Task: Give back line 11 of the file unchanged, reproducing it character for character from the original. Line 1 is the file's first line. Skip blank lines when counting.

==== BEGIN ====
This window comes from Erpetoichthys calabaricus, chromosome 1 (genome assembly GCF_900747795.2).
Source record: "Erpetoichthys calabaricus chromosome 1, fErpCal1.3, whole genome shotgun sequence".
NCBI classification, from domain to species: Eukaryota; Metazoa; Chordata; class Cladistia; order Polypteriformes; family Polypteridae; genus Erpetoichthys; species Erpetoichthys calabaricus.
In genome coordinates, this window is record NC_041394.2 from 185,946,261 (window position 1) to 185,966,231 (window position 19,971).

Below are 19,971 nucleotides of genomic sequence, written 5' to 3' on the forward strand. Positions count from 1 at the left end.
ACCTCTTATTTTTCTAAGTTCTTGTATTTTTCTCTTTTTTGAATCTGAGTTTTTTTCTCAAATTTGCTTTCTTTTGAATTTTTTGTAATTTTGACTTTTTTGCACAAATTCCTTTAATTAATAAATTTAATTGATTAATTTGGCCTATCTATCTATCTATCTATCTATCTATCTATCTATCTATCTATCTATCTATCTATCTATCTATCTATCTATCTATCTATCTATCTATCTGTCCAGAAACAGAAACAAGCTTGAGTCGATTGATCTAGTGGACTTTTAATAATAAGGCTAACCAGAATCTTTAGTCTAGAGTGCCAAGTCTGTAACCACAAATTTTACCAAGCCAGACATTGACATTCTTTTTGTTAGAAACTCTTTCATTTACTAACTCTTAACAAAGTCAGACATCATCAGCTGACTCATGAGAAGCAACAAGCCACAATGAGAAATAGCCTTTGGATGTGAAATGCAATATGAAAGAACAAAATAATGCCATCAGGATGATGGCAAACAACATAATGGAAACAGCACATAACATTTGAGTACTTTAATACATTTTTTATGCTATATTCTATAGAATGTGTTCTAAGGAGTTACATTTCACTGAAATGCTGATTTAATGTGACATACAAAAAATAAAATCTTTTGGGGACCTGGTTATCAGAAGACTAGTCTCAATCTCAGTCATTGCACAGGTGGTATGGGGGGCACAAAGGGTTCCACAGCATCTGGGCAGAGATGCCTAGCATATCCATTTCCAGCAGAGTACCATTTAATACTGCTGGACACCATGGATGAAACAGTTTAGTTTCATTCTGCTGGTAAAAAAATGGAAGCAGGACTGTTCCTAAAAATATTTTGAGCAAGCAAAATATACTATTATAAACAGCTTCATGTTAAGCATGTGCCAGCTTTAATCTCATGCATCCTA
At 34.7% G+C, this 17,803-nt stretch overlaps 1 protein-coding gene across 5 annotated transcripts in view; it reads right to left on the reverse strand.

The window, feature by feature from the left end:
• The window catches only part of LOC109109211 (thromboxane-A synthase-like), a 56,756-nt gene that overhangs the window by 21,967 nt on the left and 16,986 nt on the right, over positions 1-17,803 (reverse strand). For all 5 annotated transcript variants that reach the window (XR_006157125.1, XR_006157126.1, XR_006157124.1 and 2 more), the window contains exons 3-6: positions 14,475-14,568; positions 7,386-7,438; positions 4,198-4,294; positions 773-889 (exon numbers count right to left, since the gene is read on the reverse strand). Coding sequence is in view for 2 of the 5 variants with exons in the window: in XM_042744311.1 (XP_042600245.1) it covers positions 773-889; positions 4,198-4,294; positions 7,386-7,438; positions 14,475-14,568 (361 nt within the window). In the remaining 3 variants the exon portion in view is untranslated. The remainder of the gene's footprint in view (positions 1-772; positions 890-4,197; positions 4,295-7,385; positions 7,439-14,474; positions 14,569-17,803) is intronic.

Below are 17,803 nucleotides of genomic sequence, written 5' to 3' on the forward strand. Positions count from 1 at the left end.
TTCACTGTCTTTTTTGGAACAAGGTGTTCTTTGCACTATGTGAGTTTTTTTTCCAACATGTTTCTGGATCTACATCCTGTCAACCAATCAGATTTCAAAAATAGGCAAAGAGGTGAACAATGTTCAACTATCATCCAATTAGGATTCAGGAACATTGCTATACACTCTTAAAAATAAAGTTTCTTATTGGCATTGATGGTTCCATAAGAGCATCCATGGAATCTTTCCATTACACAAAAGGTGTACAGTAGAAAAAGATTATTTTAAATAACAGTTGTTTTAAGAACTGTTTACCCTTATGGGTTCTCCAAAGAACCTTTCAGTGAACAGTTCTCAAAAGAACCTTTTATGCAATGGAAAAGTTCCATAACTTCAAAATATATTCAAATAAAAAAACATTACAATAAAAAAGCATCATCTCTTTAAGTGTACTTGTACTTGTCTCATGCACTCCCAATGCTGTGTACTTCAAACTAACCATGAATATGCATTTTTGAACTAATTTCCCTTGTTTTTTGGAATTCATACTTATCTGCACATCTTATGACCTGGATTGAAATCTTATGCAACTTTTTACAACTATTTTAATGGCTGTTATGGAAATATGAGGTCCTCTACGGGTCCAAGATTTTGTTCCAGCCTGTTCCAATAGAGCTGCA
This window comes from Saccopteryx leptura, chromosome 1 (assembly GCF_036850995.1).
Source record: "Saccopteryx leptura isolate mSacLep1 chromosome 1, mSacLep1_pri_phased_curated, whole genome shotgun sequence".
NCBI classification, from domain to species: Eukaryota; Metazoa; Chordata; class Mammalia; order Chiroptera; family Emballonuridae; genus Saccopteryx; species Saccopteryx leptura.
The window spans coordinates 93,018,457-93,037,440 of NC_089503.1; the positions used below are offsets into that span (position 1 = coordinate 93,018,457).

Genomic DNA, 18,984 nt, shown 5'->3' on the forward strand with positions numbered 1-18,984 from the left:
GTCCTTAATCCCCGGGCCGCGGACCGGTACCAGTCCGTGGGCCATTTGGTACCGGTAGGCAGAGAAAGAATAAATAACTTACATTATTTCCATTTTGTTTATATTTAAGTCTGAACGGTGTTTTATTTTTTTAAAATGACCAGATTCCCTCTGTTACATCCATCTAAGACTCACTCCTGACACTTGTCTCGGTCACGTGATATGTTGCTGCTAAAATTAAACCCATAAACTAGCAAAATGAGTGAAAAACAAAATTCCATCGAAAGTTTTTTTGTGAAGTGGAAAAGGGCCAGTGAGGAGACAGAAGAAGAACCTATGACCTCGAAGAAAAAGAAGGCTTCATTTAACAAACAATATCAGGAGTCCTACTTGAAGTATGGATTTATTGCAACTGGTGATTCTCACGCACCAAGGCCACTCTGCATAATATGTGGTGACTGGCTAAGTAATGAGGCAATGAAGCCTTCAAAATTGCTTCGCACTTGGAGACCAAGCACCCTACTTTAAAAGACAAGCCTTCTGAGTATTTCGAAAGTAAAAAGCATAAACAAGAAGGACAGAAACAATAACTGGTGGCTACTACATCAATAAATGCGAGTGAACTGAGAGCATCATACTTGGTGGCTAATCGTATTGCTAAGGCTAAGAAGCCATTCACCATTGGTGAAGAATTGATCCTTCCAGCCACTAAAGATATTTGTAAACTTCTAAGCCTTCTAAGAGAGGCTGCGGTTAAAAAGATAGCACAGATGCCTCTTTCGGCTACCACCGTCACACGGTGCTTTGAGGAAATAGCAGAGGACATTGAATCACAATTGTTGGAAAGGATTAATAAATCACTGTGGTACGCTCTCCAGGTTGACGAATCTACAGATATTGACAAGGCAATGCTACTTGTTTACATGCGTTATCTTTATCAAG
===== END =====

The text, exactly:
TTCACTGTCTTTTTTGGAACAAGGTGTTCTTTGCACTATGTGAGTTTTTTTTCCAACATGTTTCTGGATCTACATCCTGTCAACCAATCAGATTTCAAAAATAGGCAAAGAGGTGAACAATGTTCAACTATCATCCAATTAGGATTCAGGAACATTGCTATACACTCTTAAAAATAAAGTTTCTTATTGGCATTGATGGTTCCATAAGAGCATCCATGGAATCTTTCCATTACACAAAAGGTGTACAGTAGAAAAAGATTATTTTAAATAACAGTTGTTTTAAGAACTGTTTACCCTTATGGGTTCTCCAAAGAACCTTTCAGTGAACAGTTCTCAAAAGAACCTTTTATGCAATGGAAAAGTTCCATAACTTCAAAATATATTCAAATAAAAAAACATTACAATAAAAAAGCATCATCTCTTTAAGTGTACTTGTACTTGTCTCATGCACTCCCAATGCTGTGTACTTCAAACTAACCATGAATATGCATTTTTGAACTAATTTCCCTTGTTTTTTGGAATTCATACTTATCTGCACATCTTATGACCTGGATTGAAATCTTATGCAACTTTTTACAACTATTTTAATGGCTGTTATGGAAATATGAGGTCCTCTACGGGTCCAAGATTTTGTTCCAGCCTGTTCCAATAGAGCTGCA